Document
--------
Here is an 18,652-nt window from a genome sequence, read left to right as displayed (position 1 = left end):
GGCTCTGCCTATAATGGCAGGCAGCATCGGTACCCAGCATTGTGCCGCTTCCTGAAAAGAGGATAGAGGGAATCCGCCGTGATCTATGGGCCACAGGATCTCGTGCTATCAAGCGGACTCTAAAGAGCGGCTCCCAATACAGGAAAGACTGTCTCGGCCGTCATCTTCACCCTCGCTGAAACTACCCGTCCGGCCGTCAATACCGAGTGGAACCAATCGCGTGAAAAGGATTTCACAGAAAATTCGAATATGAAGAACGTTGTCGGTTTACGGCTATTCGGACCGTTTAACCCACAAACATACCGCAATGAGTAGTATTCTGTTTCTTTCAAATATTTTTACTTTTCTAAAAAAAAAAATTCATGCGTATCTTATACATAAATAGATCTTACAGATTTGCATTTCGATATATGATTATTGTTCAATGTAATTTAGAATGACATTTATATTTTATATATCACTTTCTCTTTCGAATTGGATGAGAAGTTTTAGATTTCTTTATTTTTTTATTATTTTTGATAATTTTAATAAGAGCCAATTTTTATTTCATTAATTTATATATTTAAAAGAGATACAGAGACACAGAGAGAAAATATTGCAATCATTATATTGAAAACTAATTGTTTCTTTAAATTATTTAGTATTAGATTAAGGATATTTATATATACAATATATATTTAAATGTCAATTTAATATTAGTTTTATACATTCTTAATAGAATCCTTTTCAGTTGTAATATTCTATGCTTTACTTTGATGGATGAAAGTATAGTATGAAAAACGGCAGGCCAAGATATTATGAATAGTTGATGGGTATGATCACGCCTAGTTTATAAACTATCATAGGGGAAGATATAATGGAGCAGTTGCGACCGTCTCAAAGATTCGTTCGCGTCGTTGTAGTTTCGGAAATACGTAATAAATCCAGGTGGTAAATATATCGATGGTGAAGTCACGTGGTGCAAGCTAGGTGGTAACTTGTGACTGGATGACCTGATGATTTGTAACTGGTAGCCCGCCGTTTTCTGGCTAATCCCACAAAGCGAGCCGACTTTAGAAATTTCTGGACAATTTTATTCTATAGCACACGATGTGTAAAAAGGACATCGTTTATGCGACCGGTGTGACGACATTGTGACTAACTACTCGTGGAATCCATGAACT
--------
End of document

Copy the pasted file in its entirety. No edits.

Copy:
Here is an 18,652-nt window from a genome sequence, read left to right as displayed (position 1 = left end):
GGCTCTGCCTATAATGGCAGGCAGCATCGGTACCCAGCATTGTGCCGCTTCCTGAAAAGAGGATAGAGGGAATCCGCCGTGATCTATGGGCCACAGGATCTCGTGCTATCAAGCGGACTCTAAAGAGCGGCTCCCAATACAGGAAAGACTGTCTCGGCCGTCATCTTCACCCTCGCTGAAACTACCCGTCCGGCCGTCAATACCGAGTGGAACCAATCGCGTGAAAAGGATTTCACAGAAAATTCGAATATGAAGAACGTTGTCGGTTTACGGCTATTCGGACCGTTTAACCCACAAACATACCGCAATGAGTAGTATTCTGTTTCTTTCAAATATTTTTACTTTTCTAAAAAAAAAAATTCATGCGTATCTTATACATAAATAGATCTTACAGATTTGCATTTCGATATATGATTATTGTTCAATGTAATTTAGAATGACATTTATATTTTATATATCACTTTCTCTTTCGAATTGGATGAGAAGTTTTAGATTTCTTTATTTTTTTATTATTTTTGATAATTTTAATAAGAGCCAATTTTTATTTCATTAATTTATATATTTAAAAGAGATACAGAGACACAGAGAGAAAATATTGCAATCATTATATTGAAAACTAATTGTTTCTTTAAATTATTTAGTATTAGATTAAGGATATTTATATATACAATATATATTTAAATGTCAATTTAATATTAGTTTTATACATTCTTAATAGAATCCTTTTCAGTTGTAATATTCTATGCTTTACTTTGATGGATGAAAGTATAGTATGAAAAACGGCAGGCCAAGATATTATGAATAGTTGATGGGTATGATCACGCCTAGTTTATAAACTATCATAGGGGAAGATATAATGGAGCAGTTGCGACCGTCTCAAAGATTCGTTCGCGTCGTTGTAGTTTCGGAAATACGTAATAAATCCAGGTGGTAAATATATCGATGGTGAAGTCACGTGGTGCAAGCTAGGTGGTAACTTGTGACTGGATGACCTGATGATTTGTAACTGGTAGCCCGCCGTTTTCTGGCTAATCCCACAAAGCGAGCCGACTTTAGAAATTTCTGGACAATTTTATTCTATAGCACACGATGTGTAAAAAGGACATCGTTTATGCGACCGGTGTGACGACATTGTGACTAACTACTCGTGGAATCCATGAACT